In their Tips and Resources section they have a wide variety of articles on topics such as motivating kids to read, choosing good books, reading aloud, Summer learning and resources of teachers. Parents may also appreciate their activity calendars for the various ages of children. Check these out at this link - there are reading ideas and creative learning ideas.

Another item I appreciate about liking them on Facebook is they link to important articles about reading such as this one on the importance of conquering illiteracy -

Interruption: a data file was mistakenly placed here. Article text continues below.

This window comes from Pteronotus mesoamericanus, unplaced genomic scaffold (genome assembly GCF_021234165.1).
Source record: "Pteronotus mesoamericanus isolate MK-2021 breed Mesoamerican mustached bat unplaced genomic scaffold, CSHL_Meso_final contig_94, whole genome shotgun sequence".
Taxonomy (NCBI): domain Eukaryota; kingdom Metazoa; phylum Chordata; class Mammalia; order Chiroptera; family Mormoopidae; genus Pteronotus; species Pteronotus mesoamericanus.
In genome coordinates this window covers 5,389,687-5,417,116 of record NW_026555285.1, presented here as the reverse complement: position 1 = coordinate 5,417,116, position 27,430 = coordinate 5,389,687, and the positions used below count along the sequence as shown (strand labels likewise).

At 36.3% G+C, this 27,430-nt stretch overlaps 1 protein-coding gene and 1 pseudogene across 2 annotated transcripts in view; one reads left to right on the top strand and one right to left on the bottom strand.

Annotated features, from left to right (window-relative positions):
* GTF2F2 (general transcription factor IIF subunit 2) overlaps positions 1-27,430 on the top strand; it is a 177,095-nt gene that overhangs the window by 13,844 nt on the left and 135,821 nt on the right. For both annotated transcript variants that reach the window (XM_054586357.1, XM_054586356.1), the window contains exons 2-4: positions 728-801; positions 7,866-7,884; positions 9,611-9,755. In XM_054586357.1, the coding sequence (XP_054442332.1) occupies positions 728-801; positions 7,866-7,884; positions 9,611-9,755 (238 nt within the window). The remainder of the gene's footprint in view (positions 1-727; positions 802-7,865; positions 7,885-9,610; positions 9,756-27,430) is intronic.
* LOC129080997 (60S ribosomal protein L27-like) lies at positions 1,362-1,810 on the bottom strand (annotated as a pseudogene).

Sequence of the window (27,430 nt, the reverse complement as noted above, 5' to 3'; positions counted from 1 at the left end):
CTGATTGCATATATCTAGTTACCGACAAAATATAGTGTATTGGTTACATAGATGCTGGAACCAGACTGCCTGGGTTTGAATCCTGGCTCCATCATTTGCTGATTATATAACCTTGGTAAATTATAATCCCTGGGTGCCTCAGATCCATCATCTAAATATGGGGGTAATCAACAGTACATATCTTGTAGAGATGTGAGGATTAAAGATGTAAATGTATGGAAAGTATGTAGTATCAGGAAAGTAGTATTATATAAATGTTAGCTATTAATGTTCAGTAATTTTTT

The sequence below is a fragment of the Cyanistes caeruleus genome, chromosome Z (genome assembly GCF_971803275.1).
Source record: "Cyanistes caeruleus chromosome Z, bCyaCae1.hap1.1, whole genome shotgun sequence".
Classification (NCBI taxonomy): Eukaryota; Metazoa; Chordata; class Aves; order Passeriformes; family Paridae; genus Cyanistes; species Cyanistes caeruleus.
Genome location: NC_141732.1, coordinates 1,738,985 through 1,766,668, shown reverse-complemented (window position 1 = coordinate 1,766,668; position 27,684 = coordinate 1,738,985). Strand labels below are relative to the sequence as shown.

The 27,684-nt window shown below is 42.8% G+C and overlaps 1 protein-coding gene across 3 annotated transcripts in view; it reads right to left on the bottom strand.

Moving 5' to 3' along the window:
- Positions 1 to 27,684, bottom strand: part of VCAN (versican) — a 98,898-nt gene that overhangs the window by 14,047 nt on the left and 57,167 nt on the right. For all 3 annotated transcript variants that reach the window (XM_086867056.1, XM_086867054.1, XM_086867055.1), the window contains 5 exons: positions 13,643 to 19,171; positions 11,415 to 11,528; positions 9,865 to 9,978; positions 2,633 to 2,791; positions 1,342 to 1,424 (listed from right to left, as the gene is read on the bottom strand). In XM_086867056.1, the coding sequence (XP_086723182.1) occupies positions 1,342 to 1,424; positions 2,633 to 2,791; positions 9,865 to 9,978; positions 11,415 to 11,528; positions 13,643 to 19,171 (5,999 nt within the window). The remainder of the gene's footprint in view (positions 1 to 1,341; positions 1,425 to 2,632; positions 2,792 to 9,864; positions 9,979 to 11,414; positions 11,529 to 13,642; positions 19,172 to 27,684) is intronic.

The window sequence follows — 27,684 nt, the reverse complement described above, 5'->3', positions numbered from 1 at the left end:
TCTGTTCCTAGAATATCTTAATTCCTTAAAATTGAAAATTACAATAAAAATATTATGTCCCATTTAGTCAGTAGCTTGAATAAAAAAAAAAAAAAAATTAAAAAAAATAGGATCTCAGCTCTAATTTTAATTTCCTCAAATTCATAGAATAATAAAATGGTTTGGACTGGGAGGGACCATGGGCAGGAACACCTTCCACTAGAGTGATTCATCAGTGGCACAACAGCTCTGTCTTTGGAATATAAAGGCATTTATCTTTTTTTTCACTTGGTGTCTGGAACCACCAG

I encourage you if you are a Bookhead like me, check out RIF’s webpage as well as liking them on Facebook. Also tell teachers you know about RIF’s services in promoting reading in the school.

Reflection: How can you encourage reading in your sphere of influence? Think about how RIF was begun by one person, Margaret McNamara, wanting to meet a need for young people’s need for reading. What does that say about the power of one.

Thursday, August 4, 2016

Bookheads Appreciate and Support Libraries

As an avid Bookhead I appreciate the importance of libraries. The local public library was where the love of reading first began for me. Over the years libraries have been perfect places for focused study when I was a college student. Just roaming through the bookstacks gave me new ideas of topics to study and learn. From my past experience I have always been thankful for libraries.